I tried my hand at Penn Career Services On Campus Recruiting (OCR) during the spring semester of my sophomore year, although OCR is typically for second-semester juniors. I wanted to take the opportunity to familiarize myself with the process and explore internship opportunities available for sophomores.
I learned as I went, figuring out resume drops and the process for signing up for interview slots. However, it didn’t take long to realize that most of the internship positions were in finance. As someone with an intended marketing concentration, this made me a little hesitant to apply. I figured that an internship opportunity in finance could be interesting and very didactic, so I went ahead with it. I was granted a couple interview offers, much to my surprise.
Fast-forward to the middle of the spring semester, and I was interviewing for a global investment banking firm. The company seemed to like me. As I moved along further in the recruitment process, I became more and more invested in the opportunity to secure the internship. To be honest, I realized that I wanted the position because of the esteem behind the company name, and because I felt as though I had to find an opportunity in finance—not because it was what I wanted to do. I unfortunately also felt as though I was giving up on marketing, which I saw as my true passion.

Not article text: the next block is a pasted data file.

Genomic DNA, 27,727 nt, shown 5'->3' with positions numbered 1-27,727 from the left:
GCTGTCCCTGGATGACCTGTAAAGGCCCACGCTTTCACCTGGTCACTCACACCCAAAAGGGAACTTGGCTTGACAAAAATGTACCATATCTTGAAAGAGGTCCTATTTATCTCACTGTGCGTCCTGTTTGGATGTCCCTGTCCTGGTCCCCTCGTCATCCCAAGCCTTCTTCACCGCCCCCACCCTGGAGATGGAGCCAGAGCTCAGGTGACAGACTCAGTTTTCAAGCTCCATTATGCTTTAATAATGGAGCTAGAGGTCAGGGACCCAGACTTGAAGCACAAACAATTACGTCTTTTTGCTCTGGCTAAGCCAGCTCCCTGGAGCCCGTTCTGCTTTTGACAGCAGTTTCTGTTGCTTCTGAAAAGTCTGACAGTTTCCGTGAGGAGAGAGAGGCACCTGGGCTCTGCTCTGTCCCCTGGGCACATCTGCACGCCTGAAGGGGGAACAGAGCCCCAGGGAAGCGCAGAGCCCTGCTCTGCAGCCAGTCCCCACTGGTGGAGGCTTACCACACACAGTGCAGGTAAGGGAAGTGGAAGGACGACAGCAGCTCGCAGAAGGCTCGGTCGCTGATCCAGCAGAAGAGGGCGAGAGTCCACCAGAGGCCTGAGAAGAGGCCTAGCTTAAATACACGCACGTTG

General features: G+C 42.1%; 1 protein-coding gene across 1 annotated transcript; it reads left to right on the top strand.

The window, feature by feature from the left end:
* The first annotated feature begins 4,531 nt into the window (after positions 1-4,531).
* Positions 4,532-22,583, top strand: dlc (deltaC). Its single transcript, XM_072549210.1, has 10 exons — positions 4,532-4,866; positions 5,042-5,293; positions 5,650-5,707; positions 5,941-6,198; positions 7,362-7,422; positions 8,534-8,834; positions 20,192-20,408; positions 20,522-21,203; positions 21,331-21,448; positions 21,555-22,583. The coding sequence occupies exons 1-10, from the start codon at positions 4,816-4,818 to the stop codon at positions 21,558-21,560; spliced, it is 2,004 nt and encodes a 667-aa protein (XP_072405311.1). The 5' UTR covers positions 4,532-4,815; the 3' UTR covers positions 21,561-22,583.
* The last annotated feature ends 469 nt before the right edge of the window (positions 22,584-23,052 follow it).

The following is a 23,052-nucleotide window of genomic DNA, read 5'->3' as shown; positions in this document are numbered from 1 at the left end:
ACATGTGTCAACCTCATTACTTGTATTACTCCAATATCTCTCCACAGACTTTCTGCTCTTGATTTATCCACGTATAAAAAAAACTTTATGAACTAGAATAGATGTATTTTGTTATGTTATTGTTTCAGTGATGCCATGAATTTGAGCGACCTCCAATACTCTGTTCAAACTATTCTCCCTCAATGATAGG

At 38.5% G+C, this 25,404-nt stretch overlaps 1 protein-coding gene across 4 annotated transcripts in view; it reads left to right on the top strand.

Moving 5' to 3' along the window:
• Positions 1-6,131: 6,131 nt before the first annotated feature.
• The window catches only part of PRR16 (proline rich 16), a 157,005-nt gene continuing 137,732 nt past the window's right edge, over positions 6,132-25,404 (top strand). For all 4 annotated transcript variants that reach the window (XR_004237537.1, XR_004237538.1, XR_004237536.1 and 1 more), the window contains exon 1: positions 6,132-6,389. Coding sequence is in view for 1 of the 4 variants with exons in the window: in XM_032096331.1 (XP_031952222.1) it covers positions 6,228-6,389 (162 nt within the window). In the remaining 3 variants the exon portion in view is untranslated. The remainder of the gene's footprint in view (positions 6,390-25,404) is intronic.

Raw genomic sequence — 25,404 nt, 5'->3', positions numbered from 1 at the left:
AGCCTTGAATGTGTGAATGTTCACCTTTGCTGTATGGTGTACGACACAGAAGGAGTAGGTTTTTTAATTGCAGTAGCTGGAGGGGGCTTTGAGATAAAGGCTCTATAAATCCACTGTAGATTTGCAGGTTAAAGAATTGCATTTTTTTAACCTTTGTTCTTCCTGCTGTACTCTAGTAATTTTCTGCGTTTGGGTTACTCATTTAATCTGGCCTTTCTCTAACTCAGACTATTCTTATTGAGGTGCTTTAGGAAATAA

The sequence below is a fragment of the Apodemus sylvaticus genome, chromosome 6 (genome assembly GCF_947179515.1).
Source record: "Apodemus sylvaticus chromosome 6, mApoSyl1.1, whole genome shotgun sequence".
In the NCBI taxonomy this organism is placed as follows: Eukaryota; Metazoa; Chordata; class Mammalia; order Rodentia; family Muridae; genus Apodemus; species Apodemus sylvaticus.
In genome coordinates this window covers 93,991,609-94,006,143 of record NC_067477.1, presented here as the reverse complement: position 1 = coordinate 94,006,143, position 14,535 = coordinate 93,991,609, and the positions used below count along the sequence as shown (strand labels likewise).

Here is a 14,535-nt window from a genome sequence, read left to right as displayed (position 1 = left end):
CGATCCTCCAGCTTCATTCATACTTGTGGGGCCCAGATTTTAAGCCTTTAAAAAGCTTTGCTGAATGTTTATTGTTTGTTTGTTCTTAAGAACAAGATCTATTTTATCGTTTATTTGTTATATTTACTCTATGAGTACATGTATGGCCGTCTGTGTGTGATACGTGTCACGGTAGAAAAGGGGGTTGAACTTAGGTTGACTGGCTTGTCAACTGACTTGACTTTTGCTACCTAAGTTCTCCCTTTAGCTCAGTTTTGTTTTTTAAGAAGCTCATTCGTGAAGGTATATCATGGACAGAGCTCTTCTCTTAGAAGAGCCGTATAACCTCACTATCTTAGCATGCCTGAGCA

Ultimately, I did not end up with a finance internship. Although I know I would have learned a lot, I feel as though I was spared a summer of anxiety and stress, stemming from the fact that I was not truly passionate about finance. Instead, I participated in a short marketing internship at a technology firm and then conducted my own Wharton-supported research project in Europe.
Among students, the phrase “the funnel” is often thrown around when discussing future career paths of Wharton graduates. The funnel refers to the “sure-fire” paths that many students will end up choosing, leading them to a career in either investment banking or consulting. Although both are great fields, especially for students who are genuinely interested in them, the funnel helps to explain the lack of diversity in the jobs that many Wharton students end up accepting.
With that in mind, I was extremely happy this year, my junior year, when I committed to following my passion. As a junior, to which most internships are geared, I have realized that there are countless opportunities in marketing in other industries in which a Wharton student might be interested. I now feel as though the sky was the limit. I am grateful to have experienced the difference between interviewing for a position you are passionate about versus one that you feel like you have to agree to because it is what most other students do.
Here is how I would advise my peers: Chase what you love. Although most of us have long careers ahead, during which there will be changes big and small, it is important to pursue opportunities now that align with our interests. It is less important to follow the crowd or do what others are doing for the sake of following a pre-determined path, than it is to have the courage to go after what truly makes you happy.